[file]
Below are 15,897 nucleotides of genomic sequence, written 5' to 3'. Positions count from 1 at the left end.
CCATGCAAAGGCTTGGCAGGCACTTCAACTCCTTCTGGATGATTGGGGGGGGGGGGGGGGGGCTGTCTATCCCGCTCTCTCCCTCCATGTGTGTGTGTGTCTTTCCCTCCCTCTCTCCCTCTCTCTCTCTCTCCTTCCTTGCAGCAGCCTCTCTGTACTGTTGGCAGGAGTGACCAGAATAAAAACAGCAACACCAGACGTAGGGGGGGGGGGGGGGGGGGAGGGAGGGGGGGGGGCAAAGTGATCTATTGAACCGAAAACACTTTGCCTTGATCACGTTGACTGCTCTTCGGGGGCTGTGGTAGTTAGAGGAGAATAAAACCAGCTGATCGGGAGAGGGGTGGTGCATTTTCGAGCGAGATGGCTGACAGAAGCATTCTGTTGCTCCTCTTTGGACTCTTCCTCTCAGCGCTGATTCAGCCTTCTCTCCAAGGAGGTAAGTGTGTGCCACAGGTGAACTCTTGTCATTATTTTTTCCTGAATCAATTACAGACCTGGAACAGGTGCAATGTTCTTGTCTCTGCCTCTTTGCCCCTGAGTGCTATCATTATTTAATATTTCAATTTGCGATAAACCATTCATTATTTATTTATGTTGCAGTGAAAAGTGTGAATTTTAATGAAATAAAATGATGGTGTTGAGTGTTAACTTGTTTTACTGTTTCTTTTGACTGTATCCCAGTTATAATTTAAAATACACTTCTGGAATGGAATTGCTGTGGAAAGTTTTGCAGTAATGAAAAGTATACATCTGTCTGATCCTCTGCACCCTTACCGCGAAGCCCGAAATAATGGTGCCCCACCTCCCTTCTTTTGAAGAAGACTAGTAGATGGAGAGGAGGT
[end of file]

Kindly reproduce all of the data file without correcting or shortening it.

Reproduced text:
Below are 15,897 nucleotides of genomic sequence, written 5' to 3'. Positions count from 1 at the left end.
CCATGCAAAGGCTTGGCAGGCACTTCAACTCCTTCTGGATGATTGGGGGGGGGGGGGGGGGGCTGTCTATCCCGCTCTCTCCCTCCATGTGTGTGTGTGTCTTTCCCTCCCTCTCTCCCTCTCTCTCTCTCTCCTTCCTTGCAGCAGCCTCTCTGTACTGTTGGCAGGAGTGACCAGAATAAAAACAGCAACACCAGACGTAGGGGGGGGGGGGGGGGGGGAGGGAGGGGGGGGGGCAAAGTGATCTATTGAACCGAAAACACTTTGCCTTGATCACGTTGACTGCTCTTCGGGGGCTGTGGTAGTTAGAGGAGAATAAAACCAGCTGATCGGGAGAGGGGTGGTGCATTTTCGAGCGAGATGGCTGACAGAAGCATTCTGTTGCTCCTCTTTGGACTCTTCCTCTCAGCGCTGATTCAGCCTTCTCTCCAAGGAGGTAAGTGTGTGCCACAGGTGAACTCTTGTCATTATTTTTTCCTGAATCAATTACAGACCTGGAACAGGTGCAATGTTCTTGTCTCTGCCTCTTTGCCCCTGAGTGCTATCATTATTTAATATTTCAATTTGCGATAAACCATTCATTATTTATTTATGTTGCAGTGAAAAGTGTGAATTTTAATGAAATAAAATGATGGTGTTGAGTGTTAACTTGTTTTACTGTTTCTTTTGACTGTATCCCAGTTATAATTTAAAATACACTTCTGGAATGGAATTGCTGTGGAAAGTTTTGCAGTAATGAAAAGTATACATCTGTCTGATCCTCTGCACCCTTACCGCGAAGCCCGAAATAATGGTGCCCCACCTCCCTTCTTTTGAAGAAGACTAGTAGATGGAGAGGAGGT